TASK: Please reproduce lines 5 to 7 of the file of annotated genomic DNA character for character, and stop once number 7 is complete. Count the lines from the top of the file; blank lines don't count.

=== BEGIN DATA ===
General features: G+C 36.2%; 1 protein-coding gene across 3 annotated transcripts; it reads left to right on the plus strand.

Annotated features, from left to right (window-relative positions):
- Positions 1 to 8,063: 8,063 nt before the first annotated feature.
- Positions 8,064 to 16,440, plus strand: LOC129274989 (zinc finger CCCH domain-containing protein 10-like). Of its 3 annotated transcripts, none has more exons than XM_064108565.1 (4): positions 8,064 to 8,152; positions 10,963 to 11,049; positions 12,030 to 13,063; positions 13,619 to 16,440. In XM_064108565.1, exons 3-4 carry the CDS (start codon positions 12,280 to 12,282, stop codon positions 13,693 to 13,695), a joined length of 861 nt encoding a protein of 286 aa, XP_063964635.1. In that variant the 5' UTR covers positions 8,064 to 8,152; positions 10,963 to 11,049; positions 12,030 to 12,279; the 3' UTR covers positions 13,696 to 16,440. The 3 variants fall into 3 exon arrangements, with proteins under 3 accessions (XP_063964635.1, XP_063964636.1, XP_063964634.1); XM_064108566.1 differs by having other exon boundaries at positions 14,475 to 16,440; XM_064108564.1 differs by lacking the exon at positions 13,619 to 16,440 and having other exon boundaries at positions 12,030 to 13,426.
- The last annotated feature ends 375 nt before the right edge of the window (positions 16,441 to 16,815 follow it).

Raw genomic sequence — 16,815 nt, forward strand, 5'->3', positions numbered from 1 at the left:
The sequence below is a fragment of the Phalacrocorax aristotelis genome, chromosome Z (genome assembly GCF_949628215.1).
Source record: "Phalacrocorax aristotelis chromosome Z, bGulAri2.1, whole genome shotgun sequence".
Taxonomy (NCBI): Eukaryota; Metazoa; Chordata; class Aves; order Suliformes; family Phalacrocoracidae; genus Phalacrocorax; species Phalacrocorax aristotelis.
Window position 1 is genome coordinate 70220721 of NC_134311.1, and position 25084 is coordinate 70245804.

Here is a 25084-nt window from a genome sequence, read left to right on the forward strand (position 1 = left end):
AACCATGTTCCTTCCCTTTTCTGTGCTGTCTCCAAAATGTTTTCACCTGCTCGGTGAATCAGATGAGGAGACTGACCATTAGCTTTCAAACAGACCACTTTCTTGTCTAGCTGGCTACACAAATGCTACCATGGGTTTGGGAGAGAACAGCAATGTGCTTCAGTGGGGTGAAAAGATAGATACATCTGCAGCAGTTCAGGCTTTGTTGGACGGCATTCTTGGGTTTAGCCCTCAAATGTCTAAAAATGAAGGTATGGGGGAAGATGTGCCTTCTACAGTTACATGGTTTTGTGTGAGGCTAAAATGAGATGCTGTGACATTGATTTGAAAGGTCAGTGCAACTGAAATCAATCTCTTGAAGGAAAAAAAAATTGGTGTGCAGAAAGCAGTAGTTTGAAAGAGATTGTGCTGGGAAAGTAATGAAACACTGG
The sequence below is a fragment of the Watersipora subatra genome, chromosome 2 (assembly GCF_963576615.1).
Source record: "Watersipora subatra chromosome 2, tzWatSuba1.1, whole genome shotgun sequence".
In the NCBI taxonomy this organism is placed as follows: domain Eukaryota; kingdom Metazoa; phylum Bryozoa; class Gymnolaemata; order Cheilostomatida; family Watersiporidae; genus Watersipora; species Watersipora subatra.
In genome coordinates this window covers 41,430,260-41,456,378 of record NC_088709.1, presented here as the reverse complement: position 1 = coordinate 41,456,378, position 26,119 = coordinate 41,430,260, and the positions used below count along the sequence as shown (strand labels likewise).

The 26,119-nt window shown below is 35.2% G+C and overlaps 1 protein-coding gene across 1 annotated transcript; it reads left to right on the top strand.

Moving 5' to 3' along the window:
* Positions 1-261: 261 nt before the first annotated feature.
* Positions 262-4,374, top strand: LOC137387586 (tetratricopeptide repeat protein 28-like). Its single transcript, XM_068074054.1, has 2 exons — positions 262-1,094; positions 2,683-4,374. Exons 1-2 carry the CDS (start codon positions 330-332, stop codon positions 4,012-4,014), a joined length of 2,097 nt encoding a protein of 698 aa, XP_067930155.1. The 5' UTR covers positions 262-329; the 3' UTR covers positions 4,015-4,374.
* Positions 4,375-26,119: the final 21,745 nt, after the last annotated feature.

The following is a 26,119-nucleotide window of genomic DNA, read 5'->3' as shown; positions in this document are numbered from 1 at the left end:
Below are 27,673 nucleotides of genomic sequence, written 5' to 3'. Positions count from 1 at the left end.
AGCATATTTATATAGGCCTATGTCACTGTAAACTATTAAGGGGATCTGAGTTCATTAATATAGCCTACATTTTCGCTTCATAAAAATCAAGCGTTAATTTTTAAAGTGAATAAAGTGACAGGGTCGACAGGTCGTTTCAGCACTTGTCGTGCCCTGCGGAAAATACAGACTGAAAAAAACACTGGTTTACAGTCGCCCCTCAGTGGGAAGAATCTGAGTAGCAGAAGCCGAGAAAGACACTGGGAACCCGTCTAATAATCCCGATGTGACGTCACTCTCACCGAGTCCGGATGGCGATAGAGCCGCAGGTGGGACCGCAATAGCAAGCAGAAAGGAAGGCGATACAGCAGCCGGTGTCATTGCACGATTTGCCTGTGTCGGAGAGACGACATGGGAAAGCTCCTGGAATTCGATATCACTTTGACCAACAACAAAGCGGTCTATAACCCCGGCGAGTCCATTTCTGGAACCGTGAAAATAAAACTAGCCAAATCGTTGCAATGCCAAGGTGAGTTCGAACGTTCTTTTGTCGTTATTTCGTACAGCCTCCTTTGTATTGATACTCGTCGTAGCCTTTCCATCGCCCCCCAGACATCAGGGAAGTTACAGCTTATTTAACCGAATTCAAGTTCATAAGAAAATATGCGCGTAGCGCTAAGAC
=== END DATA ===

- The last annotated feature ends 375 nt before the right edge of the window (positions 16,441 to 16,815 follow it).

Raw genomic sequence — 16,815 nt, forward strand, 5'->3', positions numbered from 1 at the left:
The sequence below is a fragment of the Phalacrocorax aristotelis genome, chromosome Z (genome assembly GCF_949628215.1).